Chapter

Chaikovsky and Decadence

Simon Morrison

in Russian Opera and the Symbolist Movement

Published by University of California Press

Published in print August 2002 | ISBN: 9780520229433
Published online May 2012 | e-ISBN: 9780520927261 | DOI: http://dx.doi.org/10.1525/california/9780520229433.003.0002
Chaikovsky and Decadence

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The Russo-Japanese War and “Bloody Sunday”— these two towering political developments spelt the end of autocratic rule in Russia. Signs of an incumbent decadence was reflected in contemporary symbolist literature, which eventually came to advocate revolutionary upheaval. The only composer at the time to give voice to a growing sense of unease in Russian society, Pyotr Chaikovsky, posthumously acquired cult status among the Symbolists. This chapter appraises the mingling of Chaikovsky's works with the decadent school. Although Kitsch elements held sway over his works, Chaikovsky was never an exclusively kitsch composer. A critique of his last opera, Iolanthe, went so far as to label Chaikovsky the prodigious herald of “the music of the future.” Despite claiming Chaikovsky's work as less innovative than Wagner's, the critic, N. Suvorovsky, posits that both composers combined opposing creative principles in their compositions.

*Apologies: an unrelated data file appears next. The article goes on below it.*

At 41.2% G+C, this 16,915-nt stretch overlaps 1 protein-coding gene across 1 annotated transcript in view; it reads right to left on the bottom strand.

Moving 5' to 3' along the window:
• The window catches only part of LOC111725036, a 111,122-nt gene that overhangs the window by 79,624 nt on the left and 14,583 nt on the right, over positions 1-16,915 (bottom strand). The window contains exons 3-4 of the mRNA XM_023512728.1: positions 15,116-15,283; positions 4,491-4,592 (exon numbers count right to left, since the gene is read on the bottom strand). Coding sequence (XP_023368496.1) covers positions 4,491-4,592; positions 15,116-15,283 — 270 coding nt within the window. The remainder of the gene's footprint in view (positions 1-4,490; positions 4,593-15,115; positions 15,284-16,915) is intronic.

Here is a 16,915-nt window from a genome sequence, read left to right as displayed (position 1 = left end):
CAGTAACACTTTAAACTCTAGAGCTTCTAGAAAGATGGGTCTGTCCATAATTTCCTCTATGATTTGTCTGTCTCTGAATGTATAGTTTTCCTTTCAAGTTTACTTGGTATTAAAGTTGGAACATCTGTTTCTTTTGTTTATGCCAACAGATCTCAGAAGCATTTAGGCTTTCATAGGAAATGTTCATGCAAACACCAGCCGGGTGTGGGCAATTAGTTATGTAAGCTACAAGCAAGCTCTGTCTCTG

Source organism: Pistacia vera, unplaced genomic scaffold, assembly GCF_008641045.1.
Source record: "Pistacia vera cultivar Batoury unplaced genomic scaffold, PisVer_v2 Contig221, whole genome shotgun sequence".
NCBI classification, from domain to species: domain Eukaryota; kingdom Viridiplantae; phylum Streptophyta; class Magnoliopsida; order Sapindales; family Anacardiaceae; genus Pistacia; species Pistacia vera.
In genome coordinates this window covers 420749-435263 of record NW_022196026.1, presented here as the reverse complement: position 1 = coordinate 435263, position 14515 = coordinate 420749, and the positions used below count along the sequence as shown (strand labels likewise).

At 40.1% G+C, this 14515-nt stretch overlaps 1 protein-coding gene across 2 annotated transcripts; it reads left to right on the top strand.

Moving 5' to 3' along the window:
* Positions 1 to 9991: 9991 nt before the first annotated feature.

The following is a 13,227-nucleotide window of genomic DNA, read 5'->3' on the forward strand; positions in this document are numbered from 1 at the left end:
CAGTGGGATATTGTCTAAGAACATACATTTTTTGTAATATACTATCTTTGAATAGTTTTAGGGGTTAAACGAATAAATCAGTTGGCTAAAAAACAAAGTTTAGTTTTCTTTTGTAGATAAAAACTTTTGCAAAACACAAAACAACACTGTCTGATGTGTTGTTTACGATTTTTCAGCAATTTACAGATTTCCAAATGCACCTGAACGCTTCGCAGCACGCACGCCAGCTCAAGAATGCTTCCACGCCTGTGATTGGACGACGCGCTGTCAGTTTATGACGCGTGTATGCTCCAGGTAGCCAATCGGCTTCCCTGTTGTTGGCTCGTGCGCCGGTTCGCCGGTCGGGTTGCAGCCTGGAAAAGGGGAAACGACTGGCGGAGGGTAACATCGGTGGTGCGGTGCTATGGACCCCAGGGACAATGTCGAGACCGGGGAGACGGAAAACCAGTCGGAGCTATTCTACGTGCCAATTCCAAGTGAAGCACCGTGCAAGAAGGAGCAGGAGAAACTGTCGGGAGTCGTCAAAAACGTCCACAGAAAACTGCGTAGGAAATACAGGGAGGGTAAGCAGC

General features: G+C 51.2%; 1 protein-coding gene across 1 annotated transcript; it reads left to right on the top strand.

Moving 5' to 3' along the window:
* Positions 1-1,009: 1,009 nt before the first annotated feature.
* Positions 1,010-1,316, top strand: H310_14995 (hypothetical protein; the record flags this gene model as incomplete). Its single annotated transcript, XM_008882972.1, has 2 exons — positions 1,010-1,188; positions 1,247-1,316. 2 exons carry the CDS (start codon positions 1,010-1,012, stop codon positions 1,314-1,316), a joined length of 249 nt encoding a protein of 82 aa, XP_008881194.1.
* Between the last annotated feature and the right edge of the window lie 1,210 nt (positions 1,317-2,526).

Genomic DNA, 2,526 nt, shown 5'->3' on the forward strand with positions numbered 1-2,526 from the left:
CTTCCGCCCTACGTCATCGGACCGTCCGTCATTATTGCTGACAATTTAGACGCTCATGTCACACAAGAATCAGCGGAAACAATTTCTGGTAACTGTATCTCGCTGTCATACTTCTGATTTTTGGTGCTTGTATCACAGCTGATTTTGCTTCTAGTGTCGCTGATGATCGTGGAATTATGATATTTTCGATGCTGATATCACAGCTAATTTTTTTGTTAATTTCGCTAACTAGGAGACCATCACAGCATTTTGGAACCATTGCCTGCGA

Keywords: Bloody Sunday; revolutionary upheaval; Russian society; Klistch; creative principle

Chapter.  27863 words.  Illustrated.

Subjects: Musicology and Music History

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